Shaping Lives

Stephen Melamed, FIDSA, Inducted Into IDSA Academy of Fellows

His 40-year plus career has spanned the manufacturing, corporate, not-for-profit and consulting fields—both as a designer and a team leader—and placed him at the forefront of design education.

Stephen Melamed, FIDSA, earned the distinction of being inducted into the IDSA Academy of Fellows at the IDSA International Conference 2016. He was caught off guard at the ceremony. “I was sitting in the audience, in between two colleagues, when pictures of me began to appear on the screens,” he recalls. “They began to nudge me and tell me to go up on to the stage. I was stunned, dazed, as I approached the stage.” Only one thing came to Melamed’s mind. “This is one of those moments that’s like an out-of-body experience,” he says. “I am truly humbled by this recognition of my life’s work and sincerely appreciative of the award.”

Born in New York City and raised in Chicago, he began his studies in theoretical physics at Boston University, then earned both a bachelor’s degree—and a master's degree with distinction—in ID from the University of Illinois-Chicago (UIC). He studied under Bauhaus designer/artist/author Werner Graeff, an original member of the Weimar Bauhaus—and his son, Roberto Graeff, who was trained at Ulm. Melamed was awarded a Design Fellowship by the National Endowment for the Arts and a grant from the R. Buckminster Fuller Foundation for the 1981 World Game. He authored the monograph, By Design: Museum Environments for All, and in 1982, became a featured speaker at the first International Interdisciplinary Design Conference at the United Nations in New York City.

Melamed returned to his alma mater in 2005 to serve as clinical professor of interdisciplinary product development (IPD) and industrial design at UIC and as associate director of the IPD Program at the UIC Innovation Center. In 2011, he was honored by IDSA at its annual Midwest District Design Conference as Educator of the Year. A year later, Melamed became chair of the Industrial Design Department at the School of Design at UIC, which hosted a reception in recognition of his IDSA Fellowship in September 2016.

He has served as the faculty advisor to the IDSA Student Chapter at UIC since 2009. As a renowned ID educator, two key words sum up his advice for the next generation of industrial designers: mindful reflection. “I find that everything now moves at such an accelerated pace that it is difficult for designers to be able to take a moment to pause and reflect on their work.” He challenges young designers to ask themselves, “Is it the most appropriate and successful outcome possible as of this time taking into account all of the given constraints?”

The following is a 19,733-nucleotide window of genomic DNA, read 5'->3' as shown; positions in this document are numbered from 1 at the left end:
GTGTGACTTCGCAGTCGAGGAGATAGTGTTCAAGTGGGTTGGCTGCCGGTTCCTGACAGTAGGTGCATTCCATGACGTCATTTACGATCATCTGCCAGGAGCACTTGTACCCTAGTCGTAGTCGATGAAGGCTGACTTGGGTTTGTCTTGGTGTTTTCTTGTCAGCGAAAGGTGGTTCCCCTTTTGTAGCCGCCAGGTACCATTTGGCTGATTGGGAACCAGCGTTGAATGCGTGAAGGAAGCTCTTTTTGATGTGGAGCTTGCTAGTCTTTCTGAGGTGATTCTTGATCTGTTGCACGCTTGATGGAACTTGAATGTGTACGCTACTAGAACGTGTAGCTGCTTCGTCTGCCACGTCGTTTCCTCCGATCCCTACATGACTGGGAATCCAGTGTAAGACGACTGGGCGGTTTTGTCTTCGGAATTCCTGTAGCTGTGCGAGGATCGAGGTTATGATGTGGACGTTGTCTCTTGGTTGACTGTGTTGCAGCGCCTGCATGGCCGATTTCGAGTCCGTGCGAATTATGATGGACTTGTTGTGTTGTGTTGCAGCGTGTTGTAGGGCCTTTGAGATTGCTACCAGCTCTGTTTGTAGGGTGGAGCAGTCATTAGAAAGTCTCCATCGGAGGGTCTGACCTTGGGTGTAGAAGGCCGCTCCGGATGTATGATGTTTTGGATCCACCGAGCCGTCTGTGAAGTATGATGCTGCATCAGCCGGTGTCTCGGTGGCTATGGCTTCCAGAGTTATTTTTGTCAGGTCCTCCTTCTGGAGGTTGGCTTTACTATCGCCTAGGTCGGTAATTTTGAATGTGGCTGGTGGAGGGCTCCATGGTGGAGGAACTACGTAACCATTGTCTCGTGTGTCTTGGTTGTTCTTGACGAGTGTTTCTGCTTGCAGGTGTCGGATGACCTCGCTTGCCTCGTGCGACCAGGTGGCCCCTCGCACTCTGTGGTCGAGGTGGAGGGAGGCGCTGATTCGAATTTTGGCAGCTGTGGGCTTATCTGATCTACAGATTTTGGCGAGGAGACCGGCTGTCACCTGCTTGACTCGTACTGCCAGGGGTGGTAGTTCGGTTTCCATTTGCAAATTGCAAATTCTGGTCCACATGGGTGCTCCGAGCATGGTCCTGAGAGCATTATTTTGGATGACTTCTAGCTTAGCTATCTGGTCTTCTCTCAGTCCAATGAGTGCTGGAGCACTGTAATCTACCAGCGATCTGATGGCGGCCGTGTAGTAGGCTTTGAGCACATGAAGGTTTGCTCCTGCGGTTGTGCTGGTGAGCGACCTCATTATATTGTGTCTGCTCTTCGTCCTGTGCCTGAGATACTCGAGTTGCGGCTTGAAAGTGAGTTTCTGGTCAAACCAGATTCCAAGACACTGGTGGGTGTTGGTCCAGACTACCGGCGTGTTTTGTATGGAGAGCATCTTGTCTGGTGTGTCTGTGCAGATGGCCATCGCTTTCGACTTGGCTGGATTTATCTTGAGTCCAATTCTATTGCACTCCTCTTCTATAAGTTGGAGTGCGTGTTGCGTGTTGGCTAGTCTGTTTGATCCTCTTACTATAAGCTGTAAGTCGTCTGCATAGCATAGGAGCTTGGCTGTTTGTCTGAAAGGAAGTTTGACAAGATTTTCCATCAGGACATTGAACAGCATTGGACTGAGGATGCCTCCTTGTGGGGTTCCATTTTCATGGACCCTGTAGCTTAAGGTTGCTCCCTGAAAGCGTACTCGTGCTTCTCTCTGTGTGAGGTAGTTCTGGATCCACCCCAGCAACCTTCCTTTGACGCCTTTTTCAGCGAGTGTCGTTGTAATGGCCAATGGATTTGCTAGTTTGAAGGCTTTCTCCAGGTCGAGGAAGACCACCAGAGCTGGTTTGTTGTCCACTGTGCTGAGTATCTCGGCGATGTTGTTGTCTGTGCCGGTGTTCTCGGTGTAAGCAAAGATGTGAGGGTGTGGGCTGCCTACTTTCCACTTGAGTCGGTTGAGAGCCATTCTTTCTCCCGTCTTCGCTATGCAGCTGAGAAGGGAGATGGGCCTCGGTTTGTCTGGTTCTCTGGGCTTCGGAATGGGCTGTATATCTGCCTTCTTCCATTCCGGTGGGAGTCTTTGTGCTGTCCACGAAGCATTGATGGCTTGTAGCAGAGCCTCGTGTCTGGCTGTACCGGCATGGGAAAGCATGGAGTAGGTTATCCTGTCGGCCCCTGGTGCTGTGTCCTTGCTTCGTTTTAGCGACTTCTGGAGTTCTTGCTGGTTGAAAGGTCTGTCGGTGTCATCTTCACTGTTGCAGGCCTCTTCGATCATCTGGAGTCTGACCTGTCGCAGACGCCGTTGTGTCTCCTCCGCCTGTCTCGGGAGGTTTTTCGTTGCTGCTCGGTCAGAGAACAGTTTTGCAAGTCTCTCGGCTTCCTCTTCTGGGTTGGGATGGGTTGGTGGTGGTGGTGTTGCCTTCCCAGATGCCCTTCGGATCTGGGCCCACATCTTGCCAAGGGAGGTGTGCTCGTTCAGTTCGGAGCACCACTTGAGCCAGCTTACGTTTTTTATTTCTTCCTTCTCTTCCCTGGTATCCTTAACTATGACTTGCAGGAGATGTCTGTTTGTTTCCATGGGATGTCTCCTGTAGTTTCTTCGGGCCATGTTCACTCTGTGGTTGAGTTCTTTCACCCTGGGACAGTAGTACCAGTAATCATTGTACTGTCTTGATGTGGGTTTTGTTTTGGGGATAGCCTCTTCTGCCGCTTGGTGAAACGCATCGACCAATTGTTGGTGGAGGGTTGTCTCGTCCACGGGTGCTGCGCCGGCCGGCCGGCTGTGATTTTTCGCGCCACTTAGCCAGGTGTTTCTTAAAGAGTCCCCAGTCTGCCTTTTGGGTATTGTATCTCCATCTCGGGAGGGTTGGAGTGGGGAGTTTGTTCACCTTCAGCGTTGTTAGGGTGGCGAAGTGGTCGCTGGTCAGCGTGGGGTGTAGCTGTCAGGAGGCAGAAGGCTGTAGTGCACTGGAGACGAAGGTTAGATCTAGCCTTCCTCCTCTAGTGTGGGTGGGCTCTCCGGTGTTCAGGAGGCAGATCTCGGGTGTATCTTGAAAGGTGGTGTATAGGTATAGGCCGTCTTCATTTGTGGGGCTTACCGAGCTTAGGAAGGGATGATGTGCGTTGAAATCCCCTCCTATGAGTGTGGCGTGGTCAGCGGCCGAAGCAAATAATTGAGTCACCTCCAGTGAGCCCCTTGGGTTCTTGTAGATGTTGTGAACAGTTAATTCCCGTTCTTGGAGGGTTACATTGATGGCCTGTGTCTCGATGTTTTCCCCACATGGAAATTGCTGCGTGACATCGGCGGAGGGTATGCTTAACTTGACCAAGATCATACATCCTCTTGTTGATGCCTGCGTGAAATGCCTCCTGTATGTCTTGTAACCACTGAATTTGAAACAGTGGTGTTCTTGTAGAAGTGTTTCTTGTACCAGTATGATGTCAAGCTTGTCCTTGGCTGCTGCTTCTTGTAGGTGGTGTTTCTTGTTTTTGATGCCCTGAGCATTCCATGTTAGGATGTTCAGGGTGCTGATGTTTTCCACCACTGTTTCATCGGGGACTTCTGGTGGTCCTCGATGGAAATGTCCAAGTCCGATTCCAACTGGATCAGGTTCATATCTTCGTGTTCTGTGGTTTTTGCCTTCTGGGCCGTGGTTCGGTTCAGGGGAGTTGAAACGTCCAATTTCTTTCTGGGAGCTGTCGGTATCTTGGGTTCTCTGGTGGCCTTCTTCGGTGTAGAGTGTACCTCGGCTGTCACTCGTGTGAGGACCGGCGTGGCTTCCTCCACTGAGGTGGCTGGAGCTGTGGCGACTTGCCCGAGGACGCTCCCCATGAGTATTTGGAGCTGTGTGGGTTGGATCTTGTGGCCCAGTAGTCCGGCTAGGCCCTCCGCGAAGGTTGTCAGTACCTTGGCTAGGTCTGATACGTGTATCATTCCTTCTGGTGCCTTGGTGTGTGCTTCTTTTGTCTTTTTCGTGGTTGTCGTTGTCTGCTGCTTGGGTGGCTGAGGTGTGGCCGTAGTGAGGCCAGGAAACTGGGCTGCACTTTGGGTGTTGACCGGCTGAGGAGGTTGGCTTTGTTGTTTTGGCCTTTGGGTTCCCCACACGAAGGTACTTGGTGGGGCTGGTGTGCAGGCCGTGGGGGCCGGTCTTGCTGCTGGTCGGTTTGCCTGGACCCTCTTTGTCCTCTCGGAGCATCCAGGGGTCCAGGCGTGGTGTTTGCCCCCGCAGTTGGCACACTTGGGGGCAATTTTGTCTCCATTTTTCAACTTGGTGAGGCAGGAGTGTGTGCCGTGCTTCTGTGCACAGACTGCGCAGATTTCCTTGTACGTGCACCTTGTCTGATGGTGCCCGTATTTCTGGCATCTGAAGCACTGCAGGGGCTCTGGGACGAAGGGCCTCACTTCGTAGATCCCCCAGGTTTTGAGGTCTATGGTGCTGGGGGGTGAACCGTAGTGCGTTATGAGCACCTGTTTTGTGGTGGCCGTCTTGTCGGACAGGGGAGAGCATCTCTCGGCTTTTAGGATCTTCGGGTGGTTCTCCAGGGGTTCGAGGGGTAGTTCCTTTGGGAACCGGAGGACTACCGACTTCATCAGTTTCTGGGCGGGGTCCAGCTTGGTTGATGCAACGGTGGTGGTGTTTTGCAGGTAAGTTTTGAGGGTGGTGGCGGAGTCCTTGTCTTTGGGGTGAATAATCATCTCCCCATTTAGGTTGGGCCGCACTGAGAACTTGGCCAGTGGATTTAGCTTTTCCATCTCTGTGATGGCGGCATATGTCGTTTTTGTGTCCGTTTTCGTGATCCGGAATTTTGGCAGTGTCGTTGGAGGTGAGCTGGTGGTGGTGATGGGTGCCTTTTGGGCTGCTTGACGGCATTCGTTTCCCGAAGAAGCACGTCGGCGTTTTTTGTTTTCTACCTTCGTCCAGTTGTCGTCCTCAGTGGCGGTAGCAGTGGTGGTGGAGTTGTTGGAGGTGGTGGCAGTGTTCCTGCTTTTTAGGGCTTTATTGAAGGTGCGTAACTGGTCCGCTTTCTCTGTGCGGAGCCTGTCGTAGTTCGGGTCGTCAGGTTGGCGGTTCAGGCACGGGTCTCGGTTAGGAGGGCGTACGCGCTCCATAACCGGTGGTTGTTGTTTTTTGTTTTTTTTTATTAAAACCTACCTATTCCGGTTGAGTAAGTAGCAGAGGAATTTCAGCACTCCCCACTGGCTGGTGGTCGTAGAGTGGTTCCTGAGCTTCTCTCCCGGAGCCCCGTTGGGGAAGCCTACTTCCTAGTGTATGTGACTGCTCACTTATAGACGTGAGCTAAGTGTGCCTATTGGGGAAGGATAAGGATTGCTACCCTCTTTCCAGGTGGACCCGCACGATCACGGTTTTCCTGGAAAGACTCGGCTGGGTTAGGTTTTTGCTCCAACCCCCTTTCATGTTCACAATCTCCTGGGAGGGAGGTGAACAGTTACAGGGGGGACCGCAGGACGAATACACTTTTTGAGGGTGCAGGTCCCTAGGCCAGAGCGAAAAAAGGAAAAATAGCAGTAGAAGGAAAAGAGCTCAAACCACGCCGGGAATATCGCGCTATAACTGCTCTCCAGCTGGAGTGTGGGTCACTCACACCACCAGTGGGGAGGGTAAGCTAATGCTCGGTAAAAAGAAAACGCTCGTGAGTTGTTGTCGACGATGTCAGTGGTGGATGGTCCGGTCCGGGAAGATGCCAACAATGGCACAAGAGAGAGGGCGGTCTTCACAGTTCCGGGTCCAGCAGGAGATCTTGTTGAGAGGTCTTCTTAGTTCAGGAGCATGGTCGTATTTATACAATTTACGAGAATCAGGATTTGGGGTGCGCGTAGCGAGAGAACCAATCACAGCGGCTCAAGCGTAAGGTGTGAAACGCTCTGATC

Since 2014, Melamed has been a principal of the ID consulting firm, PlusD2 (formerly Tres Design Group), that he co-founded with Luc Heiligenstein and Adam Erwin. The firm has received international design honors in programs such as IDSA’s International Design Excellence Awards (IDEA); Red Dot; Good Design and CEA. Melamed has been a principal investigator—awarded 58 US and international patents. He is also a Certified LSP (Lego® Serious Play) Facilitator.

Along with graphic designer Marcia Lausen, Melamed is a founding member of the not-for-profit AIGA’s national design advocacy group—Design For Democracy (D4D)—and served on its national Board of Directors.

His greatest motivation? “My mentors always shared with me the notion that it is both a privilege and huge responsibility to be a designer, to shape the machine-made environment and improve the human condition. As a design educator, the gravity of that responsibility dramatically increases because you’re being entrusted with shaping young lives.”

He adds, “I believe that our field is on the cusp of the ‘event horizon’ for human experience and the human-machine interface. In that imagined future, the consequences of the integration of technology with our physiology may lead to altering our humanity as we currently know it.”